Jeremiah 3:13
Only acknowledge thine iniquity, that thou hast transgressed against the LORD thy God, and hast scattered thy ways to the strangers under every green tree, and ye have not obeyed my voice, saith the LORD.
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(13) Only acknowledge . . .—This was the one sufficient, indispensable condition of pardon—the confession that kept nothing back, and made no vain excuses.

Hast scattered thy ways.—The phrase is a strong one, thou hast left traces of thy way everywhere, i.e., hast gone this way and that in search of new and alien forms of worship. The “green tree” as before (Jeremiah 2:20) was the familiar scene of the hateful worship.

3:12-20 See God's readiness to pardon sin, and the blessings reserved for gospel times. These words were proclaimed toward the north; to Israel, the ten tribes, captive in Assyria. They are directed how to return. If we confess our sins, the Lord is faithful and just to forgive them. These promises are fully to come to pass in the bringing back the Jews in after-ages. God will graciously receive those that return to him; and by his grace, he takes them out from among the rest. The ark of the covenant was not found after the captivity. The whole of that dispensation was to be done away, which took place after the multitude of believers had been greatly increased by the conversion of the Gentiles, and of the Israelites scattered among them. A happy state of the church is foretold. He can teach all to call him Father; but without thorough change of heart and life, no man can be a child of God, and we have no security for not departing from Him.Acknowledge - literally, "know thy iniquity;" know that thy doings are iniquitous.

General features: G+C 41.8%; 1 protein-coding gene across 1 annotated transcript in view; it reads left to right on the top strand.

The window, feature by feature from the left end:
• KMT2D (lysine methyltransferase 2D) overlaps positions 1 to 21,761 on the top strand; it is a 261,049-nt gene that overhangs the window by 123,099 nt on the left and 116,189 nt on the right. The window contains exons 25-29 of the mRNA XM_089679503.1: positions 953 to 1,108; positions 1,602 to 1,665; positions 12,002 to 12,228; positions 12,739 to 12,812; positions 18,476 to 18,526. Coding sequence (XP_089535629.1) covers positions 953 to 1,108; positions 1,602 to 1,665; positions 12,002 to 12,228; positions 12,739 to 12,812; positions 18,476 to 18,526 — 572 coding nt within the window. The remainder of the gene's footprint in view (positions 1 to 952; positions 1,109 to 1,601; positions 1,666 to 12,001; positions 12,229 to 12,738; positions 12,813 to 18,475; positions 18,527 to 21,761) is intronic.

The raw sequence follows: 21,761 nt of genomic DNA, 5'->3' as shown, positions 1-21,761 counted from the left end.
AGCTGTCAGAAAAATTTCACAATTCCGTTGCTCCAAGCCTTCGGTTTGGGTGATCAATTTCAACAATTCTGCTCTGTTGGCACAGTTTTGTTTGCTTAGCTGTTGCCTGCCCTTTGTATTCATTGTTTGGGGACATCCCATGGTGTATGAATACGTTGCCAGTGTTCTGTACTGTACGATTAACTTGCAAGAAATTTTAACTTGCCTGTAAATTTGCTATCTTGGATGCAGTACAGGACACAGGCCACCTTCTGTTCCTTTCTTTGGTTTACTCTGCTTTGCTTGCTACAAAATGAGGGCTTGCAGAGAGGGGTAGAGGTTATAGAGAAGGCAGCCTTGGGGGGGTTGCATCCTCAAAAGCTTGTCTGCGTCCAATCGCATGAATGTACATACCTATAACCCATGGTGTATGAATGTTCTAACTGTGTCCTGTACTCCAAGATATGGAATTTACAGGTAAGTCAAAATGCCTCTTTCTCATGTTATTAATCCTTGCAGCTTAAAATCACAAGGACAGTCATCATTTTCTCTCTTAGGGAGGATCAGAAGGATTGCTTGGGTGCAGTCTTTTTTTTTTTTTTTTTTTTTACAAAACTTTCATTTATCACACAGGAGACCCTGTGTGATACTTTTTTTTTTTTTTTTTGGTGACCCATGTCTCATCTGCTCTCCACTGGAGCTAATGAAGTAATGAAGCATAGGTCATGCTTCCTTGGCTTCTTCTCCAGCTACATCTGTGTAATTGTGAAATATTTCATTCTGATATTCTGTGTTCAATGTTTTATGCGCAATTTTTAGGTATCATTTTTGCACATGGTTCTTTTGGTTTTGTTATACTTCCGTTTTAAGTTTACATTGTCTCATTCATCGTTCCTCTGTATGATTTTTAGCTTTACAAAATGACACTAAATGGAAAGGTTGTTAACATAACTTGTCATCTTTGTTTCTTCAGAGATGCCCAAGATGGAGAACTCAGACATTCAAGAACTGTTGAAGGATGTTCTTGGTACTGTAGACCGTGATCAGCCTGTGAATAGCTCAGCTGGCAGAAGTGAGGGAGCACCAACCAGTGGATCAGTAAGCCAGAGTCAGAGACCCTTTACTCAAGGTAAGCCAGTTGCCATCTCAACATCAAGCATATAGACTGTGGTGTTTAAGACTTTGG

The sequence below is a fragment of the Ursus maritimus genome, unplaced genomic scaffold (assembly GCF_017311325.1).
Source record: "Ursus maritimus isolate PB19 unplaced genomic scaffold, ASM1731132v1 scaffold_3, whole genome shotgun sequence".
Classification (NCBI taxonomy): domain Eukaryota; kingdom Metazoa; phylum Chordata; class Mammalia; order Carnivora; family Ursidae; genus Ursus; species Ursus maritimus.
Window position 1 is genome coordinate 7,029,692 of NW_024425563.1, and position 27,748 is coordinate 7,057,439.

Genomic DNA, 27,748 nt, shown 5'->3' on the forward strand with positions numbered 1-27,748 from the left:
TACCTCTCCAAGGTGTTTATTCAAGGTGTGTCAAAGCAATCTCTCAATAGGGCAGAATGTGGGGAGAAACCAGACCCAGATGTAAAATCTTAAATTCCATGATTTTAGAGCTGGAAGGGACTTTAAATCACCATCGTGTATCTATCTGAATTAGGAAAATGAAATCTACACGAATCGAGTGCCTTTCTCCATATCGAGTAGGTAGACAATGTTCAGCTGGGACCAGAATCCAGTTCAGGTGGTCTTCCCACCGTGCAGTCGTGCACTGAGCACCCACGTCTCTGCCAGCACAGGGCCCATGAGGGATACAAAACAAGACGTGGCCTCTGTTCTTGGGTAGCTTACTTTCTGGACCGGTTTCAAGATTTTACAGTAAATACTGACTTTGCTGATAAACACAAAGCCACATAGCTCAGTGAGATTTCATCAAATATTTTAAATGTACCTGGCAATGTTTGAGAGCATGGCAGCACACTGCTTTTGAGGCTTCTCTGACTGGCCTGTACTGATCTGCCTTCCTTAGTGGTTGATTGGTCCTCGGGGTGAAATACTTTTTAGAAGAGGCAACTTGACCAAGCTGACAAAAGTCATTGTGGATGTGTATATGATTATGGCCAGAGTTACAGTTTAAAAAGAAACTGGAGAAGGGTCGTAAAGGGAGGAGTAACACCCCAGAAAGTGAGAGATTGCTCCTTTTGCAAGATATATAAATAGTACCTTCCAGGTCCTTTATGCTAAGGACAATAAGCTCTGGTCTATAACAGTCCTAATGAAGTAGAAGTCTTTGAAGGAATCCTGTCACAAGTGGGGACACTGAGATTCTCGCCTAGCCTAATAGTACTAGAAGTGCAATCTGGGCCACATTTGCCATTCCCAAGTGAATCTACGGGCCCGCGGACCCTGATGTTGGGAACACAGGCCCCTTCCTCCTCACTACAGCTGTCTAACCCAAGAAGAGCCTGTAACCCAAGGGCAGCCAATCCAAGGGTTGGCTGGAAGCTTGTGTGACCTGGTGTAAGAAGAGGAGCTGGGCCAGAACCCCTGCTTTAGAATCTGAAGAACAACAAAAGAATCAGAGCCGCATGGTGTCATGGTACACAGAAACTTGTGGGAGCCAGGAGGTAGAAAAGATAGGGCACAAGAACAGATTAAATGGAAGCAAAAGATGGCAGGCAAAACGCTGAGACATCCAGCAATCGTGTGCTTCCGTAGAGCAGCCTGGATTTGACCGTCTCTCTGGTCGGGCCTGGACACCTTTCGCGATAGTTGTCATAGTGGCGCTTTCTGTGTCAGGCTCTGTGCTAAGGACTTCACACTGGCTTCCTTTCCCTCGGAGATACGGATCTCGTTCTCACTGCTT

Scattered thy ways - Wandered in search of those idolatries which foreign nations practice.

13. Only acknowledge—(De 30:1, 3; Pr 28:13).

scattered thy ways, &c.—(Jer 2:25). Not merely the calves at Beth-el, but the idols in every direction, were the objects of their worship (Eze 16:15, 24, 25).

Only acknowledge thine iniquity; which will be the evidence of thy repentance, without which thou canst not lay claim to any pardon, Proverbs 28:13 Isaiah 55:7. This is spoken by way of limitation, lest the Israelites should fancy a too easy pardon from God’s merciful nature. Exhortations to repentance should always accompany the exhibition of promises.

Hast scattered thy ways to the strangers, viz. to other nations, or rather to other gods, or to idols, running here and there, up and down, like a light, impudent harlot. sometimes to one, sometimes to another, thus sucking in divers superstitions, called

scattering thy ways, Jeremiah 3:6 2 Kings 17:4,9,10 Jer 2:23,25. Feet, whereby we go on in ways; a metaphorical metonymy. Ye have not obeyed my voice; so that your sin is not a sin of ignorance, but of obstinacy, shutting your ears against my counsels, which I sent you by my prophets for your reclaiming, 2 Kings 17:13, &c.